NORTH NEWTON, KAN. – The second issue of Mennonite Life since the journal went to an annual format is now live.
The Summer 2011 issue can be accessed at www.bethelks.edu/mennonitelife/2011.
Bethel College began publishing Mennonite Life in 1946. The journal went to online-only in 2000 and to one issue a year in 2010. Mennonite Life is devoted to exploring and developing Mennonite experience, with an intended audience of scholars and academics as well as a wider literate readership interested in Mennonite matters.
As the 65th volume of Mennonite Life, the 2011 edition nonetheless has “some intriguing continuities and changes,” says editor Mark Jantzen, Bethel assistant professor of history. “Mennonite Life has [always] been interested in documenting and analyzing diversity in the Mennonite world. In the immediate post-World War II era, that meant tracking Germanic Mennonites in the older and newly created diasporas. This issue features the history of another type of Mennonite diversity among racial and ethnic minorities in the United States.”
The Summer 2011 issue’s three lead articles are by two Mennonites of color – Regina Shands Stoltzfus, assistant professor of peace, justice and conflict studies at Goshen (Ind.) College and Felipe Hinojosa, assistant professor of history at Texas A&M University – and a white Mennonite, Tobin Miller Shearer, a faculty member at the University of Montana, Missoula, who has a long history of anti-racism work.
The stories (and struggles) of Mennonite racial diversity “[go] back even further than the origins of Mennonite Life,” says Jantzen, “but only recently has the wider Mennonite community of European heritage begun to understand and grapple with the significance of these histories.”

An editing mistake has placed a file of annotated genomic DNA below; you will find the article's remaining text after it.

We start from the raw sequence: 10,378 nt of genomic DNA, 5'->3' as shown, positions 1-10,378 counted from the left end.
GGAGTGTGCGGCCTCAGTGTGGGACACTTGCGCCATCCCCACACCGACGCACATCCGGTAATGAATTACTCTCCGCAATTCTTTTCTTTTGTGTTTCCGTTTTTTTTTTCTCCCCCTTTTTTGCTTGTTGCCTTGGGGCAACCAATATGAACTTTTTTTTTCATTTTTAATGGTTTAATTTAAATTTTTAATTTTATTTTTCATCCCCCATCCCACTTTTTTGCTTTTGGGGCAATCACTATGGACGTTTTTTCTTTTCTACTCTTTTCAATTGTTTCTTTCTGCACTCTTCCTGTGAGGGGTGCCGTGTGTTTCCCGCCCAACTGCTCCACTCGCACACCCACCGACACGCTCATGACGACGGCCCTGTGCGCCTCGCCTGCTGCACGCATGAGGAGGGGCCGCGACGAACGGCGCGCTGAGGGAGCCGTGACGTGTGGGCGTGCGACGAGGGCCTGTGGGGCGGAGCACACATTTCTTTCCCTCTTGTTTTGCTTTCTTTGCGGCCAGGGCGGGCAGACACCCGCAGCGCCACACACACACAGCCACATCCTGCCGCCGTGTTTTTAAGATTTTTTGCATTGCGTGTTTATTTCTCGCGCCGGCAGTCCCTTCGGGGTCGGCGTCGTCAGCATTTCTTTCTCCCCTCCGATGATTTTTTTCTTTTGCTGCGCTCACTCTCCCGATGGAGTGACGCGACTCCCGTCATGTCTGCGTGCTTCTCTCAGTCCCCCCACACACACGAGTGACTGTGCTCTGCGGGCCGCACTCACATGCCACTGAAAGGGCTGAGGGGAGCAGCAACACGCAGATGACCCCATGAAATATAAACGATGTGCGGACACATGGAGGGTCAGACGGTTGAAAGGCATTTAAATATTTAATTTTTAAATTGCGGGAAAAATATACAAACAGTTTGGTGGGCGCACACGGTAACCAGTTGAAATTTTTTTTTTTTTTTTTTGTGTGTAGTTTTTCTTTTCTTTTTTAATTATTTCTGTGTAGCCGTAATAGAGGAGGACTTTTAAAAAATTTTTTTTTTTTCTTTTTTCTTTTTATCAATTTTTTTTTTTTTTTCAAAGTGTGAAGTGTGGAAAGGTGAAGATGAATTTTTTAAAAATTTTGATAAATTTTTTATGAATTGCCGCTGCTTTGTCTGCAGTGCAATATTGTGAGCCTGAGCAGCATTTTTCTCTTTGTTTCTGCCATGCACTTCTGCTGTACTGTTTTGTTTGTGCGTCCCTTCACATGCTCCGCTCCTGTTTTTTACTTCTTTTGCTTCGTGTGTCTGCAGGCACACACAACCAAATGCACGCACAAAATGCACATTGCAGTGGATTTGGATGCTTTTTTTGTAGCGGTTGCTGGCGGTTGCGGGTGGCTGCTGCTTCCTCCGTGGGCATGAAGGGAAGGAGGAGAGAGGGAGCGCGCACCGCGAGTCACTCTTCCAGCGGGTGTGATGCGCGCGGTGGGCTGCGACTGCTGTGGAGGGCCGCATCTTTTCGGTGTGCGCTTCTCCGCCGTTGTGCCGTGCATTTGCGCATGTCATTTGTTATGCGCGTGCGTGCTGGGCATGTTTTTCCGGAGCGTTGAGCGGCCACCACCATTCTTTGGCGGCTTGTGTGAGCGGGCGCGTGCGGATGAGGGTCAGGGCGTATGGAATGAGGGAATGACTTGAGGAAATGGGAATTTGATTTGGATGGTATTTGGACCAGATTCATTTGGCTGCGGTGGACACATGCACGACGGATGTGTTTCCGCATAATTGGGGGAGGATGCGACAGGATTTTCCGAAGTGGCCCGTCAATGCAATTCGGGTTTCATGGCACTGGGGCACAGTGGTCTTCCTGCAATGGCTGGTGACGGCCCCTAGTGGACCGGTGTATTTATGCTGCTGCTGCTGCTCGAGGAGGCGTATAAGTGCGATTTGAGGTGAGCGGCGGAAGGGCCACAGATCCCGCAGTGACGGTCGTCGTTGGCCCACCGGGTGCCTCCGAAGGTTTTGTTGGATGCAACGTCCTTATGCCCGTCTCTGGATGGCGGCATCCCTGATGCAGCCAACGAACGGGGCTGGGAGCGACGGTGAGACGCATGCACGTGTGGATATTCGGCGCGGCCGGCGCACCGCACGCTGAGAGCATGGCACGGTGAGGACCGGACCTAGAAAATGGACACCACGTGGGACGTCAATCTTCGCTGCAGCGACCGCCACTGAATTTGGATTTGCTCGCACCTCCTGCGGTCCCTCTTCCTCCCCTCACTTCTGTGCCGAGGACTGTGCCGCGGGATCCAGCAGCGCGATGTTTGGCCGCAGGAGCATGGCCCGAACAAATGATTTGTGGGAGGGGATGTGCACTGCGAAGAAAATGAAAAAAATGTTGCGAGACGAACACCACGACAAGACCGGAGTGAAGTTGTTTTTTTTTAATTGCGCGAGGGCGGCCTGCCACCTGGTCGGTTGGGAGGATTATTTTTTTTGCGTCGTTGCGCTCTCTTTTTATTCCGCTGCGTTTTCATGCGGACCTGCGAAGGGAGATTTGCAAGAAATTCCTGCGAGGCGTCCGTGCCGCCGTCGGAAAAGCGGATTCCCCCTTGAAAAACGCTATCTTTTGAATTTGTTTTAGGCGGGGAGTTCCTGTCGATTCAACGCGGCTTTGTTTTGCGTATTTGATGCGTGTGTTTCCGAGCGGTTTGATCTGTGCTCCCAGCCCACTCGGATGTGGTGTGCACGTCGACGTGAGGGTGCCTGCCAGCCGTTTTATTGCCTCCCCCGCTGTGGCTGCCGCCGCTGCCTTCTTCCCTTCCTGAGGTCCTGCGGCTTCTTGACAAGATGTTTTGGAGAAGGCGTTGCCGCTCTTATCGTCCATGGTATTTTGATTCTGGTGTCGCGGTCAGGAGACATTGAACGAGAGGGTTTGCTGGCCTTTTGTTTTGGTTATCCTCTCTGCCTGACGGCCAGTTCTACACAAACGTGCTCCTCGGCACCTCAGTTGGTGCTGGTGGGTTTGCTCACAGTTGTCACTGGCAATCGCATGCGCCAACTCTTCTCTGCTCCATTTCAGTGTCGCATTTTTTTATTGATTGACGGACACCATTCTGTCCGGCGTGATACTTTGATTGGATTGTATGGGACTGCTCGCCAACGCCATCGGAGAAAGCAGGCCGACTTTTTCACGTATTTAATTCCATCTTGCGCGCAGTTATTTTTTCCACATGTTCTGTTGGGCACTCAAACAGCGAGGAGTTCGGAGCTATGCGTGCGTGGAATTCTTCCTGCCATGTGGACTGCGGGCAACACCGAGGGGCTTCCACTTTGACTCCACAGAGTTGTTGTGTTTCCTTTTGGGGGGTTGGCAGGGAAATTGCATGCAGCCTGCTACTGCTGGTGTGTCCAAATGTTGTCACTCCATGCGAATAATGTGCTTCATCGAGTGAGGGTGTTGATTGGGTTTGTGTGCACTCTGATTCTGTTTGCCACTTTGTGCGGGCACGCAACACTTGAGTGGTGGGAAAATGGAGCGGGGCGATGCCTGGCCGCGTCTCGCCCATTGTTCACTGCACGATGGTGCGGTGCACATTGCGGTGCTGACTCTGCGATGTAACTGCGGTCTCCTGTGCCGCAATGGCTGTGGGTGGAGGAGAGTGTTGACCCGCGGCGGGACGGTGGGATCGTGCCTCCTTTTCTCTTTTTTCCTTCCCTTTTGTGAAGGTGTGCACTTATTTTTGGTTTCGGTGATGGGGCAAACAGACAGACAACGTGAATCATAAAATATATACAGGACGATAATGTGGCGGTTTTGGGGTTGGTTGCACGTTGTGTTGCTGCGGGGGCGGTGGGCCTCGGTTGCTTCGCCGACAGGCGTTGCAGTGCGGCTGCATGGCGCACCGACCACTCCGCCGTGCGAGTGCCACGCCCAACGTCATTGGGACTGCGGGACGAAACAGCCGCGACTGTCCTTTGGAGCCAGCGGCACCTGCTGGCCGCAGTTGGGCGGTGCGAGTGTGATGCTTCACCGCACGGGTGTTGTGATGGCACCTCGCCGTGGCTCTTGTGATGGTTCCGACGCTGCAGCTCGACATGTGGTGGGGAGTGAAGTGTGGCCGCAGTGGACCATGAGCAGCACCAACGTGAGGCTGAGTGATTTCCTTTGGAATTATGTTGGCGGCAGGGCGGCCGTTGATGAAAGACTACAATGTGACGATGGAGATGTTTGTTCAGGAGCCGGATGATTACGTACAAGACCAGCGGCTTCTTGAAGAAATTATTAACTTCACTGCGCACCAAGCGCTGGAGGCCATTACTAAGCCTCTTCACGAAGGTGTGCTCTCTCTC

Other articles are André Gingerich Stoner’s examination of the relationship of American GIs and the German peace movement in the 1980s; Austin McCabe-Juhnke’s study (written in German) of the history and current status of the Swiss-Volhynian dialect; Nathaniel Yoder’s analysis of the Mennonite Church USA document “Agreeing and Disagreeing in Love”; and Justin Wiebe’s study of the Kleine Gemeinde.
The latter three articles, Jantzen says, “deliver on one promised new feature of this version of Mennonite Life: an increased emphasis on publishing student research work.”
McCabe-Juhnke’s and Yoder’s articles are adapted from senior seminar work at Bethel College (both are recent graduates). Wiebe’s paper was the first-prize winner in the high school category of the 2010 John Horsch Mennonite History Essay concert sponsored by the Mennonite Church USA Historical Committee.
The Summer 2011 issue of Mennonite Life rounds out with Melanie Springer Mock's extended collective review of Mennonite women’s memoirs; James Regier's review of Mennonites in Early Modern Poland and Prussia; and Barbara A. Thiesen’s annual compilation, the 2010 “Mennonite Bibliography.”